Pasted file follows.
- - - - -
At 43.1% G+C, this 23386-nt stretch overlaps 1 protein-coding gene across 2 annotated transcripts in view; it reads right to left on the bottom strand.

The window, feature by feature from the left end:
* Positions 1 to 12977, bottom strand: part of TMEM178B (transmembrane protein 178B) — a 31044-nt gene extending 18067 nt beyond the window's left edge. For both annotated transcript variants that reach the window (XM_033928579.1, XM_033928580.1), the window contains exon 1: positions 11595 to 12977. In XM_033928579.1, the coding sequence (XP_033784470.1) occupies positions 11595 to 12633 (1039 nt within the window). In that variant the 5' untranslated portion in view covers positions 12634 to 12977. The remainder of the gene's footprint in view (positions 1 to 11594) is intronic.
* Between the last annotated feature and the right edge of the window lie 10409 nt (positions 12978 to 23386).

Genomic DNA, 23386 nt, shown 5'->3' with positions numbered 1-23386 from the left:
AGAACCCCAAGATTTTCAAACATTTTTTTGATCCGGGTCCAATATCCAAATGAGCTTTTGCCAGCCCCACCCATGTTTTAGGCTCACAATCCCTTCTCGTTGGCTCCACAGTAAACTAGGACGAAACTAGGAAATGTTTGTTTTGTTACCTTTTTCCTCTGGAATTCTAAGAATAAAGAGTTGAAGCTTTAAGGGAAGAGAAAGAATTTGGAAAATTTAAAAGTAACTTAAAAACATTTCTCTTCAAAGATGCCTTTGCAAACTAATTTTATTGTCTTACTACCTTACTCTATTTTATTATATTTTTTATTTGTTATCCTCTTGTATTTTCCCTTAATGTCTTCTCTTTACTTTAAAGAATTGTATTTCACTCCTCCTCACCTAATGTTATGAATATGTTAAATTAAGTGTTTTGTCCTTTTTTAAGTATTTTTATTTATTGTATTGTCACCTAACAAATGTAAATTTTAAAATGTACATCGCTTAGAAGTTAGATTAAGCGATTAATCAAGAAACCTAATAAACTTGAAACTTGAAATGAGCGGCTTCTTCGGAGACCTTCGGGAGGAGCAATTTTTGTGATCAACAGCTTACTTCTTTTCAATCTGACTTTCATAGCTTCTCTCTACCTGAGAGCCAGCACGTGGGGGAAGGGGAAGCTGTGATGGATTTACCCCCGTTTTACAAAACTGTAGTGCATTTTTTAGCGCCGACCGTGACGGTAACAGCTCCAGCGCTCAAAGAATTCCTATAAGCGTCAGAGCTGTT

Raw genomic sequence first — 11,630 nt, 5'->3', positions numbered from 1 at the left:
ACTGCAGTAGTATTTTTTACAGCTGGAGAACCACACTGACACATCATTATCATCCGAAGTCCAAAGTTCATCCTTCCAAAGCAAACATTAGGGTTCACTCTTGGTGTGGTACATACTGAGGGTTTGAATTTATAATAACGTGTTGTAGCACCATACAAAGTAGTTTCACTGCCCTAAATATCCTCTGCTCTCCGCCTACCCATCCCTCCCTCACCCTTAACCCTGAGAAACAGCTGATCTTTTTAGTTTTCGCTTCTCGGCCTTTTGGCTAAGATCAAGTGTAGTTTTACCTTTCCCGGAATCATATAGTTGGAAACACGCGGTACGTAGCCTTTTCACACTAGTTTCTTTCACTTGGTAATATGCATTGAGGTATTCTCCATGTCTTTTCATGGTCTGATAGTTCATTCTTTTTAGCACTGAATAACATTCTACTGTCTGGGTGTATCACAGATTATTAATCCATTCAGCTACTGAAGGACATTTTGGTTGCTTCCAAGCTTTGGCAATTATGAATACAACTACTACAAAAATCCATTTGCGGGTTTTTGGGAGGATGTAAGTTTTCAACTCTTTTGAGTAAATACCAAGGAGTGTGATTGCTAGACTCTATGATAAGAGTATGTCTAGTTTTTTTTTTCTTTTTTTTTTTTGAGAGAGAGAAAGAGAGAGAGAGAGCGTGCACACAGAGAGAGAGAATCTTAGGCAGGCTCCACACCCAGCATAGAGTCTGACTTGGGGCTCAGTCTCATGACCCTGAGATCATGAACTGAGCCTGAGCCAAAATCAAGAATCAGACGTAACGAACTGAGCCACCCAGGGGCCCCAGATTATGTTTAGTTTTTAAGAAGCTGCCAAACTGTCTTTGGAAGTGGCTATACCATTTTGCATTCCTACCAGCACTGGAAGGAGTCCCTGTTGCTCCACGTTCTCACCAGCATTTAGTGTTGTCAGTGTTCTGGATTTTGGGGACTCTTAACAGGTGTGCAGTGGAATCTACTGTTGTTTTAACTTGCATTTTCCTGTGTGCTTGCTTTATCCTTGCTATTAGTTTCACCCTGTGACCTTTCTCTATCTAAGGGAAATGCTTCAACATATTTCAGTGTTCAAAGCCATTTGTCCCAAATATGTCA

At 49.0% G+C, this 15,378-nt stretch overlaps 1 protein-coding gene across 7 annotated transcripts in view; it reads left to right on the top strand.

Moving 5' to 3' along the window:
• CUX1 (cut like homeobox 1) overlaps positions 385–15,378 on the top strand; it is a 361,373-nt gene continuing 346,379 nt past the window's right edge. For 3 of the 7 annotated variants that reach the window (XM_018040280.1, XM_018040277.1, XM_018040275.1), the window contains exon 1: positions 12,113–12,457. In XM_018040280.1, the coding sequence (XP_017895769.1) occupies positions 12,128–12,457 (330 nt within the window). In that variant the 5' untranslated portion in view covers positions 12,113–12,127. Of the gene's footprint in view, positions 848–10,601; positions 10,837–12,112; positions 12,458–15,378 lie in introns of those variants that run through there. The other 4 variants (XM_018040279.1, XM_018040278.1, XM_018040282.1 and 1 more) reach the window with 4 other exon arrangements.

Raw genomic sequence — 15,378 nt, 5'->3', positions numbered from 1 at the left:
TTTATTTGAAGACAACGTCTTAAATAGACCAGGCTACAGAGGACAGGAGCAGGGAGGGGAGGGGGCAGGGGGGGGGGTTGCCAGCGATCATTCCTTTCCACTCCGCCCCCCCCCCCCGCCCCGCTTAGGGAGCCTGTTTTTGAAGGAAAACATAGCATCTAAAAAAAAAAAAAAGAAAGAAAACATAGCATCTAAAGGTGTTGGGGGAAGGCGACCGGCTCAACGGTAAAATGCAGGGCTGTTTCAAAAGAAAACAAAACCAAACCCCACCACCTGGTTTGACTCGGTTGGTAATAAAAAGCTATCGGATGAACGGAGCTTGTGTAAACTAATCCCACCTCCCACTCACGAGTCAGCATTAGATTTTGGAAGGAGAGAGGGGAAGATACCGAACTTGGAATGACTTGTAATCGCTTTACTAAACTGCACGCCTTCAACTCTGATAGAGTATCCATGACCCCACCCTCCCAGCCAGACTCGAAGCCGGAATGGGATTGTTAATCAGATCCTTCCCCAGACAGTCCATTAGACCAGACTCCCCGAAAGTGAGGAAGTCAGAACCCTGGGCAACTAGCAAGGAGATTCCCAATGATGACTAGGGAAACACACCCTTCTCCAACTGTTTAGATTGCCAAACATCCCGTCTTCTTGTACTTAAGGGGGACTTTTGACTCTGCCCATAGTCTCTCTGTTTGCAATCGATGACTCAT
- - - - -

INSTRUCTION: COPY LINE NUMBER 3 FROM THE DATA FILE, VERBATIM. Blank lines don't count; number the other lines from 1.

* Positions 1 to 12977, bottom strand: part of TMEM178B (transmembrane protein 178B) — a 31044-nt gene extending 18067 nt beyond the window's left edge. For both annotated transcript variants that reach the window (XM_033928579.1, XM_033928580.1), the window contains exon 1: positions 11595 to 12977. In XM_033928579.1, the coding sequence (XP_033784470.1) occupies positions 11595 to 12633 (1039 nt within the window). In that variant the 5' untranslated portion in view covers positions 12634 to 12977. The remainder of the gene's footprint in view (positions 1 to 11594) is intronic.